By Jann Wiswall

“The Ellicottville Rotary Club is not a social club. It’s a club of action,” says Greg Cappelli, who is the club’s immediate past president.

And, he explains, sometimes its actions are completely under the radar.

Through the Rotary’s affiliates, “Foundation for Youth” and “Family Support for Ellicottville,” the club answers private, usually third-party, requests for funds to help children and families get through tough times or meet particular needs.

These requests might come from teachers or other school staff, friends of the family or others who recognize a need and quietly let the Rotary know about it.

“Typically, the families and children don’t know where the assistance comes from,” Cappelli said. “We just arrange to have hearing aid batteries delivered to a child’s home, or another child to be fitted for eyeglasses, or another to get school lunches, or another to be driven to a medical appointment. The bills come to us and that’s that.”

The Rotary also purchases school supplies and covers field trip and special project fees or transportation for needy ECS students. Through Family Support for Ellicottville, the Rotary also provides Thanksgiving and Christmas meals for the needy, and collects contributions year-round for Santa’s Workshop, which allows people to privately choose gifts for family members.

Not all of the Rotary’s work is behind the scenes, of course. Some of the “not so quiet” work it supports includes extensive assistance to the Ellicottville Memorial Library, where funds are used to pay for a summer intern, the summer reading program, computer upgrades and more.

Its focus on children means it also supports Little League, the summer Park Program and an after-Park Summer Reading Program. It sponsors the Ellicottville Young Writers & Illustrators Club, and funds the “Arts in Education Program” at Essex Arts Center and sends two high school juniors or seniors to a youth leadership camp in Ontario each year. It also hosts the annual and very popular Ellicottville Halloween Party at the American Legion.

Rotary supports numerous community organizations, including the Ellicottville Historical Society, the Alley Katz, the Ellicottville Food Bank and Meals on Wheels. It provides aid for the local Women’s Shelter and to families in transition.

Recently, the Rotary helped the town of Ellicottville renovate the auditorium in the old Extension Service building, which is now known as the Town Center. The auditorium, which is adjacent to the Nannen Arboretum, is now an affordable and attractive wedding and event venue option and also can be used for community fundraisers, meetings and other uses. The Rotary does not earn any income from space rentals, but the “Ellicottville Rotary Auditorium” was named to acknowledge its contribution.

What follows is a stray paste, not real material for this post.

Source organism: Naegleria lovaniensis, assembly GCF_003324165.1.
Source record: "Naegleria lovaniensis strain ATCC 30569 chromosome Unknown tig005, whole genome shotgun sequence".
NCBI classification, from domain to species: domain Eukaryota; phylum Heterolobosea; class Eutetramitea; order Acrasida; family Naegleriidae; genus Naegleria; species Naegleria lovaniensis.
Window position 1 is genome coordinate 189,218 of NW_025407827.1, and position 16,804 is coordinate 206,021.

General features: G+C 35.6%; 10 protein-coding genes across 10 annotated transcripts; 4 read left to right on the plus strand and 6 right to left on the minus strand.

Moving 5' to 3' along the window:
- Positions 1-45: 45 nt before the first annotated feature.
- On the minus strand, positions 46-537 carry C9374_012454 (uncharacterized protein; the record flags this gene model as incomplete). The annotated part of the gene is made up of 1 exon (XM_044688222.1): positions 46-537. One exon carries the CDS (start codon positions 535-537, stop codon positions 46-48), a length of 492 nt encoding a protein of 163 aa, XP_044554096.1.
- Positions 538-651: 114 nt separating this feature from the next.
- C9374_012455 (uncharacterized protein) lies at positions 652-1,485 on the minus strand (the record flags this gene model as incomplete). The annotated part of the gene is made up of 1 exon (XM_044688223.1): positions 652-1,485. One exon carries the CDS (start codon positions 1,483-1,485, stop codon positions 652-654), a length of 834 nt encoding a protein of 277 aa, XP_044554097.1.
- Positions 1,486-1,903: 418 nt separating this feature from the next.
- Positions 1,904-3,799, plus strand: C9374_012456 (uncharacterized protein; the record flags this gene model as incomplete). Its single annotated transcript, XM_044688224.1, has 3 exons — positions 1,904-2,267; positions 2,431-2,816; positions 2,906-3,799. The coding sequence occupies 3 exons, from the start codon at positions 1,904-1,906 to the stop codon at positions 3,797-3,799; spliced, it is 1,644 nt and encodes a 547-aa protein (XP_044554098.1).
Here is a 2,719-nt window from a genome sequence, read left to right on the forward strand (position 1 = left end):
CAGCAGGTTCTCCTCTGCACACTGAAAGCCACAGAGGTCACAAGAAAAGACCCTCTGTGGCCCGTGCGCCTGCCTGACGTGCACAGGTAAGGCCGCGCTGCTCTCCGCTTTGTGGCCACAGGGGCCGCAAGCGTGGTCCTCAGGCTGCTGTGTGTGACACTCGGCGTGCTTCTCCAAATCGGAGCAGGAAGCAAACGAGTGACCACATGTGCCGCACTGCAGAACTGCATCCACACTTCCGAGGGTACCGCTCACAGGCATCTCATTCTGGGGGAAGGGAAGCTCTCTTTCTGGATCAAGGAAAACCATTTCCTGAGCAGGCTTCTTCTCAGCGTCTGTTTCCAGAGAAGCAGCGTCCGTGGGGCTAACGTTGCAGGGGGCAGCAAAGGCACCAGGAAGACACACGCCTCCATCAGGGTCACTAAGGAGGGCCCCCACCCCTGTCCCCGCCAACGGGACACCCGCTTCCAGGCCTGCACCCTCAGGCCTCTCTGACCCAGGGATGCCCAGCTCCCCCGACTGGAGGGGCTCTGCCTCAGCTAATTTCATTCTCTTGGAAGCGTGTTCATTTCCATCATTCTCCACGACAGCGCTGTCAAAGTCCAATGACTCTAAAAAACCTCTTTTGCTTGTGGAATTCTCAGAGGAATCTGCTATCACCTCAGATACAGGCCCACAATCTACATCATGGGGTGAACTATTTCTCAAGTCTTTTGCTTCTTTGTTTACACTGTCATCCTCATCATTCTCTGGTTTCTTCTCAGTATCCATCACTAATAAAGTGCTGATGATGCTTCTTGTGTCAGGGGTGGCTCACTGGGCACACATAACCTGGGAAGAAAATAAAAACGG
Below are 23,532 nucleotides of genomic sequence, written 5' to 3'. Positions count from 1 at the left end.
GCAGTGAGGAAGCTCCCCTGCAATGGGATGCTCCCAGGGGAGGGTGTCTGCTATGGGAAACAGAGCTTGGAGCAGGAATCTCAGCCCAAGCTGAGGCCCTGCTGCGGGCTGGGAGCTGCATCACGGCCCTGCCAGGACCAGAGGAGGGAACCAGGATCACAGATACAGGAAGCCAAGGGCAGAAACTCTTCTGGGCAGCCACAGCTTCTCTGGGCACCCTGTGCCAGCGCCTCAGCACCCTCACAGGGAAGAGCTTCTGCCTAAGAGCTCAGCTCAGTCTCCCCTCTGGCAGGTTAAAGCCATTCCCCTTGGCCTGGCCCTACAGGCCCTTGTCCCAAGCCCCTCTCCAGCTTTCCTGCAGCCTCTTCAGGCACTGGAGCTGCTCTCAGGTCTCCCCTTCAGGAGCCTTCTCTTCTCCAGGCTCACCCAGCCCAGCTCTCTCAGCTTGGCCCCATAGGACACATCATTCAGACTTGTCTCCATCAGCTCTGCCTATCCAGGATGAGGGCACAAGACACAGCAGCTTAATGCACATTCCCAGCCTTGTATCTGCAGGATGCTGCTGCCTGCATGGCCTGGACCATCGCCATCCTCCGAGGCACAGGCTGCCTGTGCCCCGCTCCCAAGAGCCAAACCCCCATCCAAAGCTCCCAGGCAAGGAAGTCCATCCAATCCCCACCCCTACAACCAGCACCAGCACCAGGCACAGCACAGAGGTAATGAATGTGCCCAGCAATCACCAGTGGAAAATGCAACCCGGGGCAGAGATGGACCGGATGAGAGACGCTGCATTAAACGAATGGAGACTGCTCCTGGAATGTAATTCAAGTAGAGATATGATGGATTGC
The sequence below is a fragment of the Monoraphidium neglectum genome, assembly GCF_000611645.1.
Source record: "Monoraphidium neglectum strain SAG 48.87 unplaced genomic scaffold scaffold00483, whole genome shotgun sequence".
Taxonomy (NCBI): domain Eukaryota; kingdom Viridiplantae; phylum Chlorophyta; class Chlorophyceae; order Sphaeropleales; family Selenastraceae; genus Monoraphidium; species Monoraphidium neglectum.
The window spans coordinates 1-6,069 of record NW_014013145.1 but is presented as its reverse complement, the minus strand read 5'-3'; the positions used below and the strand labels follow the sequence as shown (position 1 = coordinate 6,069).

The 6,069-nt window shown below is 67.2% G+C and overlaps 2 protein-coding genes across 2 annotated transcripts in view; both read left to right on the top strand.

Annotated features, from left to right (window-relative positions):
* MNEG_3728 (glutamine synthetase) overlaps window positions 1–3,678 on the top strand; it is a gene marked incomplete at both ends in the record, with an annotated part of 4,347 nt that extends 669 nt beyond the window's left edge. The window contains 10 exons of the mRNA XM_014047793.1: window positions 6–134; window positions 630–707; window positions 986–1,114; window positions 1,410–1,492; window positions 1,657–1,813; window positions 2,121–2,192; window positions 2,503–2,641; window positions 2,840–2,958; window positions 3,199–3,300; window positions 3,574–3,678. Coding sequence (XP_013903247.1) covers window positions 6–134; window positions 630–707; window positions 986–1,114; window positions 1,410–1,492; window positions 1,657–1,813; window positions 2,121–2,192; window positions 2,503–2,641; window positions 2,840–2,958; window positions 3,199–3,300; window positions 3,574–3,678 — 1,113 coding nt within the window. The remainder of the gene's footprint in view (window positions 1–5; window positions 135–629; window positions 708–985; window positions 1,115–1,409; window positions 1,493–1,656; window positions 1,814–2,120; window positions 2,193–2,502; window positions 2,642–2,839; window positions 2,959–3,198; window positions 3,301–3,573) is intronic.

All this quiet and not-so-quiet community assistance sets the Ellicottville Rotary apart from many other Rotary clubs around the country, which often look more like social and business networking clubs.

Since it was formed in 1999, the Ellicottville Rotary’s membership has dropped to just eight. But those eight dedicated individuals (Jack Luzier, President, Dave Blanchard, Debbie Burkhard, Greg Cappelli, Shannon Carscallen, Michael DiPaolo, Marcia Stoddard, Kathy Trost, John Wisemantle and some “Friends of Rotary” who help with events) get a lot done and have been lauded by the Rotary’s District Governor, who said “I was very impressed with the extent of your engagement in your community, which is incredible for a group your size.”

The club knew that it was too small to meaningfully impact the international goals of Rotary International. Instead, it felt it was in a better position to use its funds right here in the community, so 80 percent or more of its annual budget of roughly $10,000 is spent in the Ellicottville community, which is defined by the Ellicottville School District boundaries.

“People outside the area have a perception that Ellicottville is wealthy, but it’s primarily our visitors and vacation homeowners who have the wealth. There is a lot of poverty in our school district, and that makes organizations like Rotary so important,” Cappelli said.

Besides occasional donations and membership dues, most of Rotary’s income comes from the Rotary’s one and only annual fundraiser, Tuscan Moon, which began as a tribute to former Rotary member and Ellicottville business leader Michael Kerns.

This year’s event on August 29, which offers the best dining extravaganza and silent auction of the year at John Harvard’s Cabana Bar & Pool Complex and Holiday Valley, brings in pretty much all of the Rotary’s income for the Foundation for Youth and Family Support for Ellicottville, so its importance cannot be understated.

“Some years the event brings in $8,000 and some years it’s closer to $11,000. The more we raise, the more help we can offer to the neediest among us,” Cappelli said.

Tickets are $65 per person and include hors d’oeuvres, the gourmet dinner created by the best chefs in the area and a dessert selection extraordinaire. Call (716) 699-8758 or stop by Katy’s Café, E’ville Spirits or the Ellicottville Chamber of Commerce.

Interested in joining Rotary? Cappelli suggests: “Come to a couple of meetings and see if you like it. What you’ll see is a group of people at work solving problems in the interest of quietly making a difference.”